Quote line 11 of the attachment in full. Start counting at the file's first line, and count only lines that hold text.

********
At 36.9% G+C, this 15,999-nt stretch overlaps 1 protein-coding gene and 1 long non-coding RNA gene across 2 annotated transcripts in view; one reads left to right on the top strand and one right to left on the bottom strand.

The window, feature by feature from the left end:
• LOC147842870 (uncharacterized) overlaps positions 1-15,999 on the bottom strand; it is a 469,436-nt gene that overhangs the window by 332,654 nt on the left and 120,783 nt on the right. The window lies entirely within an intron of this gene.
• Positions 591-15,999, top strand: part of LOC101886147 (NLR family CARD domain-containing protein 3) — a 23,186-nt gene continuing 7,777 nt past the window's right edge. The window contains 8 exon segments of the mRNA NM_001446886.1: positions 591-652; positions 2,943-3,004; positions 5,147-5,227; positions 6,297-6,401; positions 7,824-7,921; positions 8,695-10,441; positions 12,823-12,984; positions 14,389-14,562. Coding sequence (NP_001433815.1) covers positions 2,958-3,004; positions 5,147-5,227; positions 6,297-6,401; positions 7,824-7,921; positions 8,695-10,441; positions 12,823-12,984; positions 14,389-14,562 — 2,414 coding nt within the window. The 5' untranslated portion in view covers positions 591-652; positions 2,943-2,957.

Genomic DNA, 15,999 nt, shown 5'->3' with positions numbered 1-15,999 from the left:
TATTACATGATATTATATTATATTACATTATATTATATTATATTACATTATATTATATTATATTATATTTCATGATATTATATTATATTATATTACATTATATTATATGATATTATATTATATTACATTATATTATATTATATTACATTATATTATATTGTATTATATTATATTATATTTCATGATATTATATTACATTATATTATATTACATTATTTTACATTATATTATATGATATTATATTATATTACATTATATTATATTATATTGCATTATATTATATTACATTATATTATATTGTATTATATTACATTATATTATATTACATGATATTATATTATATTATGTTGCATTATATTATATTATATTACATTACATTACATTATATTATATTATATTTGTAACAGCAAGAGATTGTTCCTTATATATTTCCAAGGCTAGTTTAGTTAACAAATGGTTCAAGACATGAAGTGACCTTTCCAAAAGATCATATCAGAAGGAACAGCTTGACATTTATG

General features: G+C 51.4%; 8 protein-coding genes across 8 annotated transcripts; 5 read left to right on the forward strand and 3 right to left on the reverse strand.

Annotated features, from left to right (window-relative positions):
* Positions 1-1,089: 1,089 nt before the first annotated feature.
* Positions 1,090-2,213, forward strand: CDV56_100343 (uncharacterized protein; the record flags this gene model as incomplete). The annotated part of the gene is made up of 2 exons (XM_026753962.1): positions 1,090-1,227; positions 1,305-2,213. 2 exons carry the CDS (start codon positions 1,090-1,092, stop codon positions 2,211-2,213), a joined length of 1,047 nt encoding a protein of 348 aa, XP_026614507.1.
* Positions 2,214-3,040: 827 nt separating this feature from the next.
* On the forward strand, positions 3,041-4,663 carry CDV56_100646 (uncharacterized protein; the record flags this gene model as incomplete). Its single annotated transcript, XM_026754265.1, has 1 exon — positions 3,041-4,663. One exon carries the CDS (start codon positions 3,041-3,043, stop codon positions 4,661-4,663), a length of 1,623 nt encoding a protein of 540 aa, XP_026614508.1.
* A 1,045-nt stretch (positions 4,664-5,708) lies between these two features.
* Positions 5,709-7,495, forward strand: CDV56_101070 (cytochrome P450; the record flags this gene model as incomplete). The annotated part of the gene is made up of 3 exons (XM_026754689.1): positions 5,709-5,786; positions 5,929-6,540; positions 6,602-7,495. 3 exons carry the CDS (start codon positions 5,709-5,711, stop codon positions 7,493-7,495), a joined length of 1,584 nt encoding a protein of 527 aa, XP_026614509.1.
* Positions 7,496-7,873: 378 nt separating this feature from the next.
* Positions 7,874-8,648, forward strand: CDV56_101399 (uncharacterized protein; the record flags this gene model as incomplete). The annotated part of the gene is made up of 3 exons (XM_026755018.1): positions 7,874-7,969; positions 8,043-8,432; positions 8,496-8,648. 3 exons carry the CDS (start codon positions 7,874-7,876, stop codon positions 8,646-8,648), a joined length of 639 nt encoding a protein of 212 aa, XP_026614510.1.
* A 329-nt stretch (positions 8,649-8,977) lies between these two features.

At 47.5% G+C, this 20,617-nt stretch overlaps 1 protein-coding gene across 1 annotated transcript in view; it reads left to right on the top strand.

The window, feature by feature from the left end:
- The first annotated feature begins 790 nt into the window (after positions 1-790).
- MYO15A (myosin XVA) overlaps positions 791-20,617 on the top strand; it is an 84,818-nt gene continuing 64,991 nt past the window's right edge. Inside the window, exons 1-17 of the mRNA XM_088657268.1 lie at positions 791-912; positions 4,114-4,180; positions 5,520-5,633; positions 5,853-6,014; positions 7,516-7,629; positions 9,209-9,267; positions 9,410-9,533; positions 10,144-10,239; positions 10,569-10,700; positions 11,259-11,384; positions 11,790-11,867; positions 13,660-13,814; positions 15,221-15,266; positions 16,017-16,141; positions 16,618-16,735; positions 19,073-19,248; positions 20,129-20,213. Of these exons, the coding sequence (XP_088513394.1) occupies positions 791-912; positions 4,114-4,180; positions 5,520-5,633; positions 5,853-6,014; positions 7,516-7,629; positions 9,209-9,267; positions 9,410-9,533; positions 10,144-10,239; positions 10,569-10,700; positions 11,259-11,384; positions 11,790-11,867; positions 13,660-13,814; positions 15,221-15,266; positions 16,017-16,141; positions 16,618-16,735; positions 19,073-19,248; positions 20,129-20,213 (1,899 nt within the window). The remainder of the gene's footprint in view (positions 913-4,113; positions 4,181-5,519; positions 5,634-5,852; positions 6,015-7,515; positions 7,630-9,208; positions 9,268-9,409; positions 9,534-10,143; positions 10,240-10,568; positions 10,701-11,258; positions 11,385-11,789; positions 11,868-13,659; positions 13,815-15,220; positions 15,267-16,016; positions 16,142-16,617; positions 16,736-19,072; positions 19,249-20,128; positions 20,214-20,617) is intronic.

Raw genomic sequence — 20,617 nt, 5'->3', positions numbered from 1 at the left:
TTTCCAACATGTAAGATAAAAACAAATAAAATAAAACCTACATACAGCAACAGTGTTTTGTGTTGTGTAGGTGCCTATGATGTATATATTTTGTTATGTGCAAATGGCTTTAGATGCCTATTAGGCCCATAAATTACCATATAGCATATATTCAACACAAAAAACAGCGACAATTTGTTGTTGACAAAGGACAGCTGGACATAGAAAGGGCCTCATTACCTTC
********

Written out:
* Positions 2,214-3,040: 827 nt separating this feature from the next.